The current issue of A List Apart has an article by Aaron Gustafson, one of those brave articles that is sure to cause a storm of un- and mis-informed comment. It’s a real attempt to solve a problem, and one that shows more than a little bravery.
Eric Meyer’s reply (published side-by-side in a point/not-quite-counterpoint approach) covers a lot of the thought process I went through when encountering it. I’ll freely grant that Meyer, having had more time than I did to come to grips with the idea, may have thought this through deeper than I, but I’m still at the “Ooooh, ick” stage with this idea.
I can see the point, and as I said I congratulate Gustafson for taking the bull by the horns in such a bold manner, but I cannot agree that he escaped goring.
I’m afraid I see this as an attempt to offload the responsibility for good design, to pass the buck, as it were, from designers to browser makers.
The principle of version targeting, as I understand it, is to allow a designer to specify in the source code what browser was the intended recipient of the markup. It becomes, then, the responsibility of the browser manufacturer to render that page according to all the known warts and bugs of that particular browser version.
The chill that ran down my spine as the full implications began to dawn on me hasn’t stopped, yet.
All My Sins Remembered
Since this approach is being pointed towards all browser makers, not just Microsoft, it now makes it necessary for Mozilla, Firefox, Konqueror, Safari, Opera, iCab, and the rest to build their own versions of IE5, IE5.5, IE6, and IE7, bugs and all. So now every maker except Microsoft, if they take this initiative seriously, is required to recapitulate the evolution of IE. Good browser makers now would be expected to deliberately write code that doesn’t conform to the spec, just because the Big Boys in Redmond once decided not to. How can this be considered a Good Thing? And how long will further progress be delayed by the time it takes to build in all these errors?
And if you think this is simply an anti-MS rant, stop and consider the other point of view. Once again, if Microsoft is going to take this as seriously as we appear to be expecting others to, then MS will now have to take resources away from other projects in order to duplicate the foibles of earlier versions of Netscape, Opera, FireFox, Safari and others. How much time will that effort take away from progress toward worthier goals?
Andy Clarke is already upset over the glacial progress toward useful design features. Can you imagine how much longer we’ll have to wait while the browser makers catch up with the arduous task of replicating each other’s bugs?
The Law Of Unintended Consequences
And what will be the effect on design? The production of new browsers with better rendering has, in the past, been one factor driving design refreshes. The effect of this proposal will be to take away that particular factor. While I can’t and won’t claim this, by itself, will be sufficient to completely eliminate the design refresh, I have to believe it will have a noticeable effect on the practice. And I don’t view that prospect as good.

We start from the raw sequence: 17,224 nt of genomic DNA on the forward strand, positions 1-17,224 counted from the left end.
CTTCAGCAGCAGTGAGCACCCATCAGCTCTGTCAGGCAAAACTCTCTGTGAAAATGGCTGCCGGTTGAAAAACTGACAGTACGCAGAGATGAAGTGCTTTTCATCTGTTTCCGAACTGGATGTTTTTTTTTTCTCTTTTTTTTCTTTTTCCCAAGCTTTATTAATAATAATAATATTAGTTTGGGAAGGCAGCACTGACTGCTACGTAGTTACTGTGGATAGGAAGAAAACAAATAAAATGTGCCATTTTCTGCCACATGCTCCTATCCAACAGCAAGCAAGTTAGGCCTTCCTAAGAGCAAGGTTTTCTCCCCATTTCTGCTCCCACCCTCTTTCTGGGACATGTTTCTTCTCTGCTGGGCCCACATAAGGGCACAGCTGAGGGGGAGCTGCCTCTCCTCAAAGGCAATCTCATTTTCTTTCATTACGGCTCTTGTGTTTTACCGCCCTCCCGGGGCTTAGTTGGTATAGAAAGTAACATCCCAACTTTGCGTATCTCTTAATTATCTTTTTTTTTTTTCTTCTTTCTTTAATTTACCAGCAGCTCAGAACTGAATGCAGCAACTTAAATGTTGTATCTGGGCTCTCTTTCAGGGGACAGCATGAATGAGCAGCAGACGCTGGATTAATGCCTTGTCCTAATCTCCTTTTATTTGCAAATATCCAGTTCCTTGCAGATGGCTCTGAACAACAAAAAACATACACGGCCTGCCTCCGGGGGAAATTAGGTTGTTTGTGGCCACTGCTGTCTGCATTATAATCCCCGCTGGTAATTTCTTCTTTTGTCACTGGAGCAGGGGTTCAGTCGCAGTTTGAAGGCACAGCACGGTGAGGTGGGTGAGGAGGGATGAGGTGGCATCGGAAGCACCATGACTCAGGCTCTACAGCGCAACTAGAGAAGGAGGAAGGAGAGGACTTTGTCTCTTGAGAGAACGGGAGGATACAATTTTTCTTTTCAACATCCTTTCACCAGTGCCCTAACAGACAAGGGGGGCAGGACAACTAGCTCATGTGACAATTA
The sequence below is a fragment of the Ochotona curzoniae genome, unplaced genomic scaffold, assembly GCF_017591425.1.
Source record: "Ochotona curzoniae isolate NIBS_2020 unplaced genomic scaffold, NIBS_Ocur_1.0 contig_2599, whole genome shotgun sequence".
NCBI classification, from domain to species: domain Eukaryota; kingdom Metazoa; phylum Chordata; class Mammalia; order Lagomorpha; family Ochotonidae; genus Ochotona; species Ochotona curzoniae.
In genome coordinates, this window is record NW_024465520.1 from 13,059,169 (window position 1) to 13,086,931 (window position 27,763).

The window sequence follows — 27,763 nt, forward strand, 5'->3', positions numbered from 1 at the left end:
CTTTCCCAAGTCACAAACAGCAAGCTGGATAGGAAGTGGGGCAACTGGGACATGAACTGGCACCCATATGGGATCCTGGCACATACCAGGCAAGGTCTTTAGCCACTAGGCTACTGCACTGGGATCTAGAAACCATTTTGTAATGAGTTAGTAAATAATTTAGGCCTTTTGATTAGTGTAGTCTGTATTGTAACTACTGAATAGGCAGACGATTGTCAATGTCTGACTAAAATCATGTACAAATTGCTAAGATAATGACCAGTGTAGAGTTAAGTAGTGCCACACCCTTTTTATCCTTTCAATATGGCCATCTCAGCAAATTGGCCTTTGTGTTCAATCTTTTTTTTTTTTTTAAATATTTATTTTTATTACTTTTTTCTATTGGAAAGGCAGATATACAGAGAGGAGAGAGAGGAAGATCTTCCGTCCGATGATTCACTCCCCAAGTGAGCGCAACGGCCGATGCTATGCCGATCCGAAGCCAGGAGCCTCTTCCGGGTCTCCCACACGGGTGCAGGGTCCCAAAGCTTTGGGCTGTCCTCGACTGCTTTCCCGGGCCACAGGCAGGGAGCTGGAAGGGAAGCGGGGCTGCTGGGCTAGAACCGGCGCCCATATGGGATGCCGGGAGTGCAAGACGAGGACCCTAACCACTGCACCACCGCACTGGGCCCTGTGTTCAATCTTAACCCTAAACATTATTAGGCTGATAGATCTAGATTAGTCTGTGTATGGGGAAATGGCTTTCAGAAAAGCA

I can see this further retarding forward movement. Are we expected to believe that while writing code to correctly render the standards was so difficult it took nigh unto a decade to achieve, it will be a trivial matter to recreate the bugs in past versions of everyone’s failures? That somehow it’s easier to write code that fails in a specific manner than it is to write code that doesn’t fail at all? I think, rather, we’ll suddenly have a quadrupling of the bugs. Will the solution then be to demand a feature that will allow IE9, for example, to emulate Safari 4’s buggy emulation of IE6? Where do we draw the line?
Clients are already notorious for accepting whatever Explorer does as being the standard of behavior for the web. By bringing this into play, it will become even harder to explain to a client why the way IE5 rendered a web site is not correct.
The Immortal Electron
While pondering the implications, it struck me that one of the things being lost in this was the nature of the web itself. For all we like to use terms implying durability (information architecture, document structure, robust design, etc.) the web is, well, a web. Something lovely, something useful, but something that is, at its root, ephemeral.
And isn’t there something fundamentally wrong with demanding that the ephemeral never change?
The web is delicate. Some days I feel like the guy on the old Ed Sullivan Show who had to keep running all over the stage trying to keep all those spinning plates balanced on top of the sticks. But even at the most hectic, when I dread the phone ringing, it still seems right, somehow.
I dunno. Maybe I’m just an old frontiersman grumbling about the dandies moving in from out east, but it seems to me the web will lose a great deal of its dynamism if something like Version Targeting becomes the norm. There will cease to be a difference between the web and print. For some, it’s possible this would qualify as “a consummation devoutly to be wished.”
To me it just seems like death.